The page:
“40,000 lives were cut short by air pollution in the UK”
BBC / Greenpeace
Harcus Parker is investigating claims on behalf of Renault, Nissan and Mercedes-Benz owners
Harcus Parker is investigating claims on behalf of owners of Renault, Nissan and Mercedes-Benz vehicles which are alleged to have been fitted with defeat devices, different in form but similar in effect to those used by Volkswagen. Defeat devices allow cars to detect when an emissions test is being carried out, and reduce emissions accordingly. Often, when the cars are driven in the real world, emissions will be many times higher than the regulated limits.
Anybody who has bought or leased a diesel Renault, Nissan, or Mercedes-Benz vehicle between 2009 and 2018 can apply to join the claim. Owners of certain petrol Renault and Nissan vehicles can also apply to join. Owners could be entitled to several thousands of pounds of compensation.
Harcus Parker will act on a no-win, no-fee basis, and will pay any third-party costs which are necessary in order to progress the claims to trial.
NOx is a pollutant which has been linked to an array of diseases including childhood asthma and even teenage psychosis. Recent reports have also indicated a link between those living in areas with poor air quality and people suffering the most severe Covid-19 symptoms. Some independent testing has shown that affected vehicles emit up to ten times more NOx than the regulations allow.
NOx emissions from vehicles tend to be closely related to other emissions, including greenhouse gasses like CO2, and soot. It is difficult to reduce NOx levels without increasing levels of these other harmful emissions.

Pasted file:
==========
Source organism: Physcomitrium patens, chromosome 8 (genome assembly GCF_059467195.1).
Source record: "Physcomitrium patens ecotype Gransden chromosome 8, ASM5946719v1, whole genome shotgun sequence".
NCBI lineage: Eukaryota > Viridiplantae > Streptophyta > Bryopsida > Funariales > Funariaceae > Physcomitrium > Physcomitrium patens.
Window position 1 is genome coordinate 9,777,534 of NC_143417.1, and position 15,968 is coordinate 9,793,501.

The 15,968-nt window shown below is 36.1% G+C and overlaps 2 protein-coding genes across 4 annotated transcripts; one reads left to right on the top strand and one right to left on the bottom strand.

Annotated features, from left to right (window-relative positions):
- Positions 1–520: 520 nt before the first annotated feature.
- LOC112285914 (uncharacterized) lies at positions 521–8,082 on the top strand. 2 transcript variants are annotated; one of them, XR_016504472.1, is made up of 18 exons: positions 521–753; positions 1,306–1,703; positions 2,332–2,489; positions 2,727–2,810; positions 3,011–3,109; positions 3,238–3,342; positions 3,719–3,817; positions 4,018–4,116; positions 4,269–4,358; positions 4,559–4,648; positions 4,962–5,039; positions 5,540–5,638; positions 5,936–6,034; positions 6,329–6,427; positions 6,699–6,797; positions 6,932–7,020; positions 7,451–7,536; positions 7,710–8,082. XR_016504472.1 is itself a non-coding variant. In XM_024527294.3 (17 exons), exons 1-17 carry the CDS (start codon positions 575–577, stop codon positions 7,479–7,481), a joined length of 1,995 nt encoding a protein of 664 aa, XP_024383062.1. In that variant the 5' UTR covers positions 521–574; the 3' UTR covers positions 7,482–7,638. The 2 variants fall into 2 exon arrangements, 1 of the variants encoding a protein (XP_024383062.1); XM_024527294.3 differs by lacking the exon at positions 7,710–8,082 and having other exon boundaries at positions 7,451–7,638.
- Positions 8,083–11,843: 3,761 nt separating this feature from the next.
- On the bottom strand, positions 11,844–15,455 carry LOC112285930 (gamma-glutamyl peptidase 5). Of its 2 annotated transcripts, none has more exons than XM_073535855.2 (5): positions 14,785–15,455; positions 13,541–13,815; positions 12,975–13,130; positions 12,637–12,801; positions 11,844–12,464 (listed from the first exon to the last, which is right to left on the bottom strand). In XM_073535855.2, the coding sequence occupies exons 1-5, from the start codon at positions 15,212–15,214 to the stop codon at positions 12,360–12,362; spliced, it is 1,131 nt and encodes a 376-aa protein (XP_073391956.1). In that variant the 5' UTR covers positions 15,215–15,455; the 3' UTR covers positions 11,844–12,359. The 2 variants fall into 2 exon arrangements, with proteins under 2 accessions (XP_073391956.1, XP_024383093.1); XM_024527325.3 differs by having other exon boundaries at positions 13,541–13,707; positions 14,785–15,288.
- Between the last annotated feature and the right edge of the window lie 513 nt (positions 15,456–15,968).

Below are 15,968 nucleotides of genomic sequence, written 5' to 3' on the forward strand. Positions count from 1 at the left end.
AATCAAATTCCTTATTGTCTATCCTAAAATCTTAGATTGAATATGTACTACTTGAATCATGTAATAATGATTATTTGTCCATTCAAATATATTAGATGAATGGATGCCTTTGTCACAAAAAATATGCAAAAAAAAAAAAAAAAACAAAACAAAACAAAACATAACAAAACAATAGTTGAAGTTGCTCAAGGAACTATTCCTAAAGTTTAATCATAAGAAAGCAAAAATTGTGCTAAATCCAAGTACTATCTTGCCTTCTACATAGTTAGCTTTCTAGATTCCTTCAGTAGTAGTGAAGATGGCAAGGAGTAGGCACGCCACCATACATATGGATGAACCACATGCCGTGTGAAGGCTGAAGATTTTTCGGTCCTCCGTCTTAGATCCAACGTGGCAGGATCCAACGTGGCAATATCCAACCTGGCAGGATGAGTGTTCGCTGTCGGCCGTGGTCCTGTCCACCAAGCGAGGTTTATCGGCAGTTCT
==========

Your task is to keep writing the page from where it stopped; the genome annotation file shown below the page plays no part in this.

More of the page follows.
When issuing a fine of €870m to Mercedes-Benz’s parent company, Daimler in 2019, a German court took account of ‘gains from the sale of the affected vehicles and saved expenses for the production of vehicles that comply with the regulatory requirements’. In other words, Mercedes is said to have chosen the cheaper route to emissions compliance: it could have engineered its way to a solution, and provided vehicles which were suitable for use in our towns and cities, but instead it cheated. Renault is under criminal investigation in France and Nissan has been asked by the DVSA to explain its vehicles’ NOx emissions. It is crucial that these companies are held to account by consumers, so that emissions regulations are not simply ignored.
Consumers could be entitled to thousands of pounds of compensation, if the claims succeed. In some cases damages could be higher. Consumer legislation in the UK provides that in cases where customers have been misled, it is possible to recover a percentage of the purchase price of the product. If the misleading behaviour is deemed to be ‘more than minor’ then the compensation is set at 25%.